Taking the long way home . . . on purpose

The two Michigan cities on the sign in the middle have taken on new meaning.

I wasn’t looking forward to the 496-mile drive home from Michigan, so I decided to take the long way and add 90 miles.

Crazy, right?

I had my reasons, including avoiding border crossings in and out of Canada that can sometimes mean sitting in a long line of cars for a half hour.

But what I really wanted to do was to make the solo trip more enjoyable, less stressful. There was no rush to get home, and what did it matter if it took me 9 1/2 hours instead of  8 1/2?

It’s part of my new approach of trying to slow down and enjoy, rather than endure, even the most mundane activities.

I’m glad I went the long way. Those extra 90 miles, rather than looming as an added burden, were an opportunity to get some good mental and emotional work done.

The start was rather gloomy with a steady drizzle, minor construction and the signs for the city of Flint, which of course now is synonymous with America’s failure to provide safe drinking water to its children.

But the skies cleared, and Ohio arrived with signs for towns I associate with my old college friends from Ohio State — Perrysburg, Maumee, Geneva, Willoughby, Ashtabula. I shared an important part of my life with people from those places, and the memories came flooding back.

Nostalgia led me to listen to a CD by the ’70s rock group Boston, which I always associate with the college years. (I saw them in concert — for $3 — at the Agora theater in Columbus in 1977.)

The drive through downtown Cleveland on I-90 took me past Progressive Field, the home of the long downtrodden Cleveland Indians. That, of course, led me to another CD in my collection — a live recording of “The Green Fields of the Mind,” a classic essay on baseball by the late former commissioner, Bart Giamatti.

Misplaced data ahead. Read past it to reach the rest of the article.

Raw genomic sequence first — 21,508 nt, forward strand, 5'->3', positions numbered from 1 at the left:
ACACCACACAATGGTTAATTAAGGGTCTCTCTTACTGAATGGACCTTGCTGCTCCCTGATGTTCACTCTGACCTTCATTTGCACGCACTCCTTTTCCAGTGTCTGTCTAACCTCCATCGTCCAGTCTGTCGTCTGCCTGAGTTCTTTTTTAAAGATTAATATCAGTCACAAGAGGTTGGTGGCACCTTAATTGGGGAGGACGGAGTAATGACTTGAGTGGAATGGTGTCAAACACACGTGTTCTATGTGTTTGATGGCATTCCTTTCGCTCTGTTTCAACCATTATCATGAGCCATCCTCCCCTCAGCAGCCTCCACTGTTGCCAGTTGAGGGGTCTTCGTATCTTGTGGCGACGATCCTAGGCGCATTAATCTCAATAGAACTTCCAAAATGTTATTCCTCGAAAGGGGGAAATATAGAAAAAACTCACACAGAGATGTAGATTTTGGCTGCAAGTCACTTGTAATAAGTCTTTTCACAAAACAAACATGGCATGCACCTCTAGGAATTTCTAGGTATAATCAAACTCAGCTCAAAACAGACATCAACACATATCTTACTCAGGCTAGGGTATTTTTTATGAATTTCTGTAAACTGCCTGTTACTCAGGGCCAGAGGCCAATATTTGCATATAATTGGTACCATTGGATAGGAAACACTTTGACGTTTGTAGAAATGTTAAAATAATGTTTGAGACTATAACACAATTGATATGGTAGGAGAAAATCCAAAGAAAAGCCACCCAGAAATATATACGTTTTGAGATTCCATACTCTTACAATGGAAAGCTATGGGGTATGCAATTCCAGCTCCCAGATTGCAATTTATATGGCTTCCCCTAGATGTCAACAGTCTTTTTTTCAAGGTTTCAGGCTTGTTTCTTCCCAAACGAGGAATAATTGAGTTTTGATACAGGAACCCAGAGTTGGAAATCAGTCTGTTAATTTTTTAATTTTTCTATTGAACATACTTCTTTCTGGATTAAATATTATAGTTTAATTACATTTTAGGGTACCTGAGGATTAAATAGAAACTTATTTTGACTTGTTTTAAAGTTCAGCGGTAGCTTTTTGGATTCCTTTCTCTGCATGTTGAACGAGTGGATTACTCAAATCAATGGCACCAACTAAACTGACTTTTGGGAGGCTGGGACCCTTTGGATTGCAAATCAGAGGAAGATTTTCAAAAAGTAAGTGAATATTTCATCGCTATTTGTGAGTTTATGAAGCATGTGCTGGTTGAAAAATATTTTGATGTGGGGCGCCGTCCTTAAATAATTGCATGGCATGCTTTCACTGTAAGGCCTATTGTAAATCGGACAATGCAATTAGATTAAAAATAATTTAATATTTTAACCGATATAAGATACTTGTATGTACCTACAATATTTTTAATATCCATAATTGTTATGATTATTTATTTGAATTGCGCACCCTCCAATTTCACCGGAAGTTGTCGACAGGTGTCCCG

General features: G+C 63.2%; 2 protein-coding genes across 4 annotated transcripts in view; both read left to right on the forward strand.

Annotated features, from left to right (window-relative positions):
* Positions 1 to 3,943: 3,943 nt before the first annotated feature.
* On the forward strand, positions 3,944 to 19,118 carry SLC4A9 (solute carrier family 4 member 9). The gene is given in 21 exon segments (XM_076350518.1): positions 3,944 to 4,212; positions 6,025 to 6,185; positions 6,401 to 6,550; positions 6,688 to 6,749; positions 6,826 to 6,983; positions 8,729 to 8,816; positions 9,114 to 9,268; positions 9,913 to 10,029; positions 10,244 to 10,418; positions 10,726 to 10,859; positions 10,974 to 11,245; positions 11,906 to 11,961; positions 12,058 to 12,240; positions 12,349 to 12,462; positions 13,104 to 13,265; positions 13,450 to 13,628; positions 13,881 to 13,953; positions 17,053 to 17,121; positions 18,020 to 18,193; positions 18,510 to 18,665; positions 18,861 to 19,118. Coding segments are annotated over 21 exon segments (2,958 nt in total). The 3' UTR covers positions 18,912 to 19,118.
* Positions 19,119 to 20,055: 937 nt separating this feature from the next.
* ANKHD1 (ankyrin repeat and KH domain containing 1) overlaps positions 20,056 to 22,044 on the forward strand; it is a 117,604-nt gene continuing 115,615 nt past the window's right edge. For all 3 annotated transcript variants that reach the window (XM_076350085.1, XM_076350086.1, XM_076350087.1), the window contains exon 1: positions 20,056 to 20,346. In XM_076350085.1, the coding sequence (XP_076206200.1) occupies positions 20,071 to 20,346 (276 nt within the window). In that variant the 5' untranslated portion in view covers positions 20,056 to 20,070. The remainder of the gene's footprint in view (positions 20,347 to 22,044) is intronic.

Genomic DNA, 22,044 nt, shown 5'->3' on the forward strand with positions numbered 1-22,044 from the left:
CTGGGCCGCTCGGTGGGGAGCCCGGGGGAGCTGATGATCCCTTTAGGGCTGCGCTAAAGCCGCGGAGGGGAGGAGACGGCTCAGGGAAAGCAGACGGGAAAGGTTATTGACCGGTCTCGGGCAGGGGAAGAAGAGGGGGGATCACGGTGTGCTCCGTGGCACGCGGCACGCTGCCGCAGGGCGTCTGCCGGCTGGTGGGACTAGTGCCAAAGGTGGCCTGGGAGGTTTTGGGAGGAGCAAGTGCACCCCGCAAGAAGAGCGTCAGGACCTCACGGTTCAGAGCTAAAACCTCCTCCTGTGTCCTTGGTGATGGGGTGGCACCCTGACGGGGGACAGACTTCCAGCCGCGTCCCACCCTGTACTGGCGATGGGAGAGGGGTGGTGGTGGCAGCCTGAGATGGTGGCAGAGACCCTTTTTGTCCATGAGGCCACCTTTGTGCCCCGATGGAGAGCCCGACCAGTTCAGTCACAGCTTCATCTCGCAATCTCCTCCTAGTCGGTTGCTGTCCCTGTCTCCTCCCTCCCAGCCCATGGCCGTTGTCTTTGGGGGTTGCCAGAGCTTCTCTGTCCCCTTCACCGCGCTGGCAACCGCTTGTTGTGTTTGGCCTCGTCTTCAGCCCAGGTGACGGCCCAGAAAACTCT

Yes, the game breaks your heart (it’s meant to) and it brings tears to my eyes every time I listen to it, but it does wonders for the soul. Baseball fan or not, give it a listen.

Giamatti acknowledges the superiority of baseball on the radio vs. television, so after I listened to his essay a couple of times, I turned on the radio to try to find a ballgame.

Sure enough, I found the Washington Nationals’ broadcast just in time to hear aging slugger Ryan Zimmerman hit a home run against the Detroit Tigers. The signal didn’t last long, as crackling static took over.

That sound, normally so annoying, was actually a comfort. It took me back to my youth and my early love of baseball in the pre-cable era when there was only one televised game on Saturday afternoon.

Listening to games on the radio before going to sleep at night was heaven to an 11-year-old baseball nut. (My dad and my mom both loved baseball, so staying up late to listen to games was allowed). And it was a bonus if the play-by-play announcer kept quiet often enough so you could hear the crowd, the peanut vendors and other sounds of the game.